This is a general guideline for players wanting to build a port or some other center for trading goods in a D&D campaign. It is not a trade system, nor does it require that a trade system be in place - but it should be understood that if the reader's DM is the sort that likes forcing players on 'adventures,' rather than letting them find themselves, this is going to be a massively uphill struggle.
Players should also know that DMs hate the sort of thing that I'm about to explain. In general, you may count on your DM going the 'nth degree to put a stop to it, inventing all sorts of nonsense and making false claims intended to foil success before anything can be put in place.
Therefore, I strongly recommend that players DO NOT tell the DM what's happening. That's right, that's what I said. Whenever possible, the true purpose behind these machinations must be kept from the DM. Plans must be made, if possible, outside the campaign, wherever the DM is not present, and all players must be sworn to secrecy. Alternately, it will be possible for one player to take action alone, bringing other players on board at certain appropriate stages. In my description, I will give the moments when this should be done.
Find a Location
To create your trading 'point,' you will need to find certain ideal features. You must do this without help from the DM. However, if your DM will kindly provide maps, you should be able to glean the information you need from those maps that will give you the opportunity you seek.
It should be understood that most game worlds and game maps are made by designers who have virtually no understanding of economies, demographics or the logical placement of cities, villages or towns. This will work in your favour! It will enable you to build a successful point where one would have existed if the denizens in your DM's world were real people, worried about things like making a lot of money and not having to haul their goods ridiculous distances.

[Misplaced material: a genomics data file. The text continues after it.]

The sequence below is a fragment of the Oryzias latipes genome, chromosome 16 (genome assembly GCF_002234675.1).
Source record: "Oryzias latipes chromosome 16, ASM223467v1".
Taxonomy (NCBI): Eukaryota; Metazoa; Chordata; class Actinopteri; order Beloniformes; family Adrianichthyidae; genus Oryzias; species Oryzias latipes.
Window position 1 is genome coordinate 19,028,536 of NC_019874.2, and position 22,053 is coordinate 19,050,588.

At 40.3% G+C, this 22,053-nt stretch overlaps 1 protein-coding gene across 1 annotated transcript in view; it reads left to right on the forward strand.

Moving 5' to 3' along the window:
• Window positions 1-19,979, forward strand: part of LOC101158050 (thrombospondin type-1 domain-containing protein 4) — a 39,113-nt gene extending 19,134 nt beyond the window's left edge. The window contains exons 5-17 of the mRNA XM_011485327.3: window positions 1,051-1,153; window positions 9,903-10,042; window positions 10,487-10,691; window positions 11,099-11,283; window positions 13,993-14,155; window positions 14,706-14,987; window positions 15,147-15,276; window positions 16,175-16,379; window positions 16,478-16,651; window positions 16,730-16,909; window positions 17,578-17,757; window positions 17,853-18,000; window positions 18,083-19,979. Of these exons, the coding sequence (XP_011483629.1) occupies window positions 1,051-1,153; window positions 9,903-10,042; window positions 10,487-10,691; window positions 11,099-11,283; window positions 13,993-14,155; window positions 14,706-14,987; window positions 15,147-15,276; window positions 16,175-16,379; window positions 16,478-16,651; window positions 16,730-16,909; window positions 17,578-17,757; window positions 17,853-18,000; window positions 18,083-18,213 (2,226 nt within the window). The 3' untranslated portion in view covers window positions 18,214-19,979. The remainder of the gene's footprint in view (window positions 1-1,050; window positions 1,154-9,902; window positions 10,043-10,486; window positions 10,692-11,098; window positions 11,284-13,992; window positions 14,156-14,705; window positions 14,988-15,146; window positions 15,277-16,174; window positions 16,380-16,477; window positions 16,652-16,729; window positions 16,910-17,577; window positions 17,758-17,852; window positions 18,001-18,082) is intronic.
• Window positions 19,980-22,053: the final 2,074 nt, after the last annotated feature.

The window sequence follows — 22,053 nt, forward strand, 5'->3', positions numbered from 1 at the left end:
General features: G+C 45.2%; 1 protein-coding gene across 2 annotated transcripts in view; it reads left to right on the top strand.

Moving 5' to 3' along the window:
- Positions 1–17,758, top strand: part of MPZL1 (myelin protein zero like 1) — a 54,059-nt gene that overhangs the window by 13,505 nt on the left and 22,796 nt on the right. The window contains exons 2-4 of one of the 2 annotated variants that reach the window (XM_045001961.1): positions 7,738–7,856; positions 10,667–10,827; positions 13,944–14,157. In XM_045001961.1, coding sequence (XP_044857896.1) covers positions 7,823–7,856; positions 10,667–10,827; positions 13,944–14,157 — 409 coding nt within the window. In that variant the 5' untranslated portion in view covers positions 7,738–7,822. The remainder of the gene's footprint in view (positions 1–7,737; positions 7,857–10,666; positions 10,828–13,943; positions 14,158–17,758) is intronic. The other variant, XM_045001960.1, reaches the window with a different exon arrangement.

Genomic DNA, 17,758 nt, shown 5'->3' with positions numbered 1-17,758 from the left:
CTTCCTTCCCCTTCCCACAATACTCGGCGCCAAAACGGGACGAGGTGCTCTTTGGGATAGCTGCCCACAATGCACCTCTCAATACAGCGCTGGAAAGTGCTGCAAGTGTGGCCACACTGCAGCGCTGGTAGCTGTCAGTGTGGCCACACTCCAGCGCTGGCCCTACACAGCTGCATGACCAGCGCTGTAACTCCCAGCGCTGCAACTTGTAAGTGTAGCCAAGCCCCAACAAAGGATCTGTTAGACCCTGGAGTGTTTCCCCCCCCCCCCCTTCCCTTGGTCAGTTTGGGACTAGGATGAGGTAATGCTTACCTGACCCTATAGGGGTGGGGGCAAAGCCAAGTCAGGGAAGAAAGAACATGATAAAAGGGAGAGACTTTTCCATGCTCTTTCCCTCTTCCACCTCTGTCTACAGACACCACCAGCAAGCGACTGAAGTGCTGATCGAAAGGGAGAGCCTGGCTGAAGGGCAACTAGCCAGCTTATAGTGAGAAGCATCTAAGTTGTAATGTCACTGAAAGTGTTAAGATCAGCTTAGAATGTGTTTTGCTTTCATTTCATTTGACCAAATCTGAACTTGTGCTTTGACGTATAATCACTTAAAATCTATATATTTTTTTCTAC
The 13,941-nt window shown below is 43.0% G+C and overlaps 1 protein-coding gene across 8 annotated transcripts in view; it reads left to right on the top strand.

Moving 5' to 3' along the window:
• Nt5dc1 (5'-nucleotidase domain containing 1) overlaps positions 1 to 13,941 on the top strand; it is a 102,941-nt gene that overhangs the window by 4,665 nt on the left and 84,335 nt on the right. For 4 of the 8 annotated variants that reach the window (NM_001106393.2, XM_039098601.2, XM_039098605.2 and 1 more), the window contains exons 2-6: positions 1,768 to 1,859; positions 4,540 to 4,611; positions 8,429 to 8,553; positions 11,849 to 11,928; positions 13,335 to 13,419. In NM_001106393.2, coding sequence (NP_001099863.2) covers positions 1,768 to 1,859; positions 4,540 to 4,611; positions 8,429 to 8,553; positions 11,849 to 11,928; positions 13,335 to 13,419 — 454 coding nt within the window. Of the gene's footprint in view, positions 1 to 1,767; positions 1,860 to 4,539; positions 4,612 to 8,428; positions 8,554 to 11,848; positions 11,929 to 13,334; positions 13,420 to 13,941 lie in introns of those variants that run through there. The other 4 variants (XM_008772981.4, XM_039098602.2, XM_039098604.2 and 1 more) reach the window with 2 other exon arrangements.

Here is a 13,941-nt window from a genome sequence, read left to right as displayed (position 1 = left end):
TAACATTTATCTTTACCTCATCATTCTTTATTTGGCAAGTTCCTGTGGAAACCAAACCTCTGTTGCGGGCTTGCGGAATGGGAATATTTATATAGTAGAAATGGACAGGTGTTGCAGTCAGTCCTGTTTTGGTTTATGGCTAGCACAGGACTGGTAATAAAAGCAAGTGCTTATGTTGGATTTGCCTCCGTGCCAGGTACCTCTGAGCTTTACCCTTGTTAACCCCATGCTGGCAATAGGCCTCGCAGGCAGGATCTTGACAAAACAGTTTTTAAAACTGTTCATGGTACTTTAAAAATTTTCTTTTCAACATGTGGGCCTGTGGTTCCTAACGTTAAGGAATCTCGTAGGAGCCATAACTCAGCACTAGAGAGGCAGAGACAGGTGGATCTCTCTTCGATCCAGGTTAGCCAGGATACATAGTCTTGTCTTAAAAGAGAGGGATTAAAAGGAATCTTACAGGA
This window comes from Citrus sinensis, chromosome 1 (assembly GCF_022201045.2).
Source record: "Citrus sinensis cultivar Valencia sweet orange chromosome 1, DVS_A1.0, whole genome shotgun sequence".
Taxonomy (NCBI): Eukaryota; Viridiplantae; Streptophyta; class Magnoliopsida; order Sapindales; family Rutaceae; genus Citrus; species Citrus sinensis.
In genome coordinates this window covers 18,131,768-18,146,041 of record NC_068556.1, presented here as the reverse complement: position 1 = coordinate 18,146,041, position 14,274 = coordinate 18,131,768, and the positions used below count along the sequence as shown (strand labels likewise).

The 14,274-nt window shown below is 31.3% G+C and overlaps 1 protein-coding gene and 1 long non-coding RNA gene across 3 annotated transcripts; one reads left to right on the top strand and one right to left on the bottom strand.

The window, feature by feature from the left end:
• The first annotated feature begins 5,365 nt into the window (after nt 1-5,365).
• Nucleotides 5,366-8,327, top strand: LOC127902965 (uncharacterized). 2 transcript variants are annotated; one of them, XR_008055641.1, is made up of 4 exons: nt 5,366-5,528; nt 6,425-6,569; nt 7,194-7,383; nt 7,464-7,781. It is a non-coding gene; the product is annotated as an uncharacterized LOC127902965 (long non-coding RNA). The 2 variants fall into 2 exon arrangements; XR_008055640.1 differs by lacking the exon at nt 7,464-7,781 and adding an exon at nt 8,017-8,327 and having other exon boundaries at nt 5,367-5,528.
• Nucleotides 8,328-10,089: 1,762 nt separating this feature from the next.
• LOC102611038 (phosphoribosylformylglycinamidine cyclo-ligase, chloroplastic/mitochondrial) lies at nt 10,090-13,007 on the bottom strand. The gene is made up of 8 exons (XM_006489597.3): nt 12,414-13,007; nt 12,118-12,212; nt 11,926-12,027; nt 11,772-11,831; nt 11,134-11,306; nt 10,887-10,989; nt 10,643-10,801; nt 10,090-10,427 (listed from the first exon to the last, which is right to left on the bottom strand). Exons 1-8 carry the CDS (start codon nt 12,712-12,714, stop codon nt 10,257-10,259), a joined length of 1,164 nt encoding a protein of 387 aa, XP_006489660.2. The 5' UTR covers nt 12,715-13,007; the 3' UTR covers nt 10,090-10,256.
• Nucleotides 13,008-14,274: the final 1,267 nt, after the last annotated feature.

As you glance at the map, you are looking for a 40-mile stretch of coast where no one has thought to place a city. It would be best if this coastline was part of some civilized kingdom. The farther this coastline is from a city on your DM's map, the better . . . but you do want the land behind the coast (the 'hinterland') to be occupied by at least a few hundred people. Two thousand or more will be better.
How will you find out? You will tell your DM that you are "Thinking of building a home [castle/tower] along this stretch of coast. Is it populated?"
Your DM will naturally think you are seeking a place to set up a fief and will probably tell you, "Yes," thinking this will throw a monkey wrench into all your plans.
If you feel confident, you can look sad and ask, "A lot of people?"
And if your DM is the sort to stomp on your dreams (the dreams he or she imagines you have), then the answer will be, "Oh yes, lot's of people."
Don't say, "But there's no city on the map!" Keep that information to yourself. It is a long time yet before you can play your hand.
If it turns out the coastline is empty, look for somewhere else. If no coastline is available, a stretch of large river more than 40 miles without a city will do (it does not matter if the river has a ford or a bridge, only that it isn't in a canyon or is a set of rapids).
A pass through mountains between two kingdoms will do in a pinch, but try to avoid this. If it looks too good, however, remember to choose a place at least 30 miles from the pass, in the empty hexes on one side or the other. Do not pick an area that has a pass to nowhere.
Take your time, don't hurry. Somewhere within a hundred miles of your present location is always best, as it will take you little time to get there.
You might get lucky and have the DM describe the exact conditions you want as you happen to be passing through. More's the better! The DM's description of an area trumps a map every time. That is why, after picking a location . . .
Scout the Location
You must go there before anything else can be done. That is because the most important part of this step is to encourage the DM to confirm what's there. As ever, use the story that you are looking for a place to settle, somewhere comfortable, where it isn't dangerous. You need to get the DM to say these things, out loud [on camera or in an audio recording, if your DM is a real dick]. "Yes, the place is covered with people. Yes, it isn't very dangerous. There's already a lord here and all the land is already controlled."